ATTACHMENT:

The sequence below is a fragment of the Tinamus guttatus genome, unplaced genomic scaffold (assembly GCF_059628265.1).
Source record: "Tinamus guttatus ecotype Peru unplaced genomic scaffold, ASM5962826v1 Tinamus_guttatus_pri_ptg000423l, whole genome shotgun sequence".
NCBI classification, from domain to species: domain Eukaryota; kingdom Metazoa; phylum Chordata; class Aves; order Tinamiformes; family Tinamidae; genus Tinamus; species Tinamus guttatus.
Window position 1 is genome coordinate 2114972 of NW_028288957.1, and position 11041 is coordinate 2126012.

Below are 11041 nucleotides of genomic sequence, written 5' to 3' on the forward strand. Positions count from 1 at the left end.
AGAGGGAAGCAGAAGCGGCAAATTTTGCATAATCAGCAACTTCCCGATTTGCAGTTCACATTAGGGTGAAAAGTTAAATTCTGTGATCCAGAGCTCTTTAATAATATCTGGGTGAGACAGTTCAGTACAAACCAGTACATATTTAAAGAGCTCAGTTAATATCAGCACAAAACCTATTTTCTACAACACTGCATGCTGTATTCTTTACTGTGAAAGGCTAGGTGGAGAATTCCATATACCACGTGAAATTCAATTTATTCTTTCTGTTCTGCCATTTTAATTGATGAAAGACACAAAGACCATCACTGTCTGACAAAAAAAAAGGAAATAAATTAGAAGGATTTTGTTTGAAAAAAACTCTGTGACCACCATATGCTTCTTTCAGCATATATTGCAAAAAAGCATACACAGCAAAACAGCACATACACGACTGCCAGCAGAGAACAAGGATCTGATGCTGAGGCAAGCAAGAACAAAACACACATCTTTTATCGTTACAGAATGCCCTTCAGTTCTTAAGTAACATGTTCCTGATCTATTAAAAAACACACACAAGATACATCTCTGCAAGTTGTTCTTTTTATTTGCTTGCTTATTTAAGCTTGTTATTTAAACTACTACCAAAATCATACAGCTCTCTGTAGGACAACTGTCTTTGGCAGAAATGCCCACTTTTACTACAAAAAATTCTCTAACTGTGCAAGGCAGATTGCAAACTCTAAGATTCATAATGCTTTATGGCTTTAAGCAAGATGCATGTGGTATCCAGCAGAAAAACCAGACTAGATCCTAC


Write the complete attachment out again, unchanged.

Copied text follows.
The sequence below is a fragment of the Tinamus guttatus genome, unplaced genomic scaffold (assembly GCF_059628265.1).
Source record: "Tinamus guttatus ecotype Peru unplaced genomic scaffold, ASM5962826v1 Tinamus_guttatus_pri_ptg000423l, whole genome shotgun sequence".
NCBI classification, from domain to species: domain Eukaryota; kingdom Metazoa; phylum Chordata; class Aves; order Tinamiformes; family Tinamidae; genus Tinamus; species Tinamus guttatus.
Window position 1 is genome coordinate 2114972 of NW_028288957.1, and position 11041 is coordinate 2126012.

Below are 11041 nucleotides of genomic sequence, written 5' to 3' on the forward strand. Positions count from 1 at the left end.
AGAGGGAAGCAGAAGCGGCAAATTTTGCATAATCAGCAACTTCCCGATTTGCAGTTCACATTAGGGTGAAAAGTTAAATTCTGTGATCCAGAGCTCTTTAATAATATCTGGGTGAGACAGTTCAGTACAAACCAGTACATATTTAAAGAGCTCAGTTAATATCAGCACAAAACCTATTTTCTACAACACTGCATGCTGTATTCTTTACTGTGAAAGGCTAGGTGGAGAATTCCATATACCACGTGAAATTCAATTTATTCTTTCTGTTCTGCCATTTTAATTGATGAAAGACACAAAGACCATCACTGTCTGACAAAAAAAAAGGAAATAAATTAGAAGGATTTTGTTTGAAAAAAACTCTGTGACCACCATATGCTTCTTTCAGCATATATTGCAAAAAAGCATACACAGCAAAACAGCACATACACGACTGCCAGCAGAGAACAAGGATCTGATGCTGAGGCAAGCAAGAACAAAACACACATCTTTTATCGTTACAGAATGCCCTTCAGTTCTTAAGTAACATGTTCCTGATCTATTAAAAAACACACACAAGATACATCTCTGCAAGTTGTTCTTTTTATTTGCTTGCTTATTTAAGCTTGTTATTTAAACTACTACCAAAATCATACAGCTCTCTGTAGGACAACTGTCTTTGGCAGAAATGCCCACTTTTACTACAAAAAATTCTCTAACTGTGCAAGGCAGATTGCAAACTCTAAGATTCATAATGCTTTATGGCTTTAAGCAAGATGCATGTGGTATCCAGCAGAAAAACCAGACTAGATCCTAC